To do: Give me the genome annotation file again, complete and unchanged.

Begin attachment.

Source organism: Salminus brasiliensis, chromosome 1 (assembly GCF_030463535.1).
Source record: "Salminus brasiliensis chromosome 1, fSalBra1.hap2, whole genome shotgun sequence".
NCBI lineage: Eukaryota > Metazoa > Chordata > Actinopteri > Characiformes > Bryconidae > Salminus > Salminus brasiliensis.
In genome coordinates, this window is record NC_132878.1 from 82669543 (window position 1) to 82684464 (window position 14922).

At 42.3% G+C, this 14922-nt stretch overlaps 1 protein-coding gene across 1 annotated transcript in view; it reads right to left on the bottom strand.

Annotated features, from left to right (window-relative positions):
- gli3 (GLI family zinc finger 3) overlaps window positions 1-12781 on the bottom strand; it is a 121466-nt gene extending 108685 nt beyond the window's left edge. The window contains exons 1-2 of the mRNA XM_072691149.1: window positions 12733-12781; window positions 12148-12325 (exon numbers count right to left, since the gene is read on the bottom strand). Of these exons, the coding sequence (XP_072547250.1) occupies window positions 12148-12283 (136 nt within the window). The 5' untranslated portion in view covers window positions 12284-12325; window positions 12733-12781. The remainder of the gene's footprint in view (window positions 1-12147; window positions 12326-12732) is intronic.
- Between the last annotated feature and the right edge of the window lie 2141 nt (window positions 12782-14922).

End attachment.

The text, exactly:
Source organism: Salminus brasiliensis, chromosome 1 (assembly GCF_030463535.1).
Source record: "Salminus brasiliensis chromosome 1, fSalBra1.hap2, whole genome shotgun sequence".
NCBI lineage: Eukaryota > Metazoa > Chordata > Actinopteri > Characiformes > Bryconidae > Salminus > Salminus brasiliensis.
In genome coordinates, this window is record NC_132878.1 from 82669543 (window position 1) to 82684464 (window position 14922).

At 42.3% G+C, this 14922-nt stretch overlaps 1 protein-coding gene across 1 annotated transcript in view; it reads right to left on the bottom strand.

Annotated features, from left to right (window-relative positions):
- gli3 (GLI family zinc finger 3) overlaps window positions 1-12781 on the bottom strand; it is a 121466-nt gene extending 108685 nt beyond the window's left edge. The window contains exons 1-2 of the mRNA XM_072691149.1: window positions 12733-12781; window positions 12148-12325 (exon numbers count right to left, since the gene is read on the bottom strand). Of these exons, the coding sequence (XP_072547250.1) occupies window positions 12148-12283 (136 nt within the window). The 5' untranslated portion in view covers window positions 12284-12325; window positions 12733-12781. The remainder of the gene's footprint in view (window positions 1-12147; window positions 12326-12732) is intronic.
- Between the last annotated feature and the right edge of the window lie 2141 nt (window positions 12782-14922).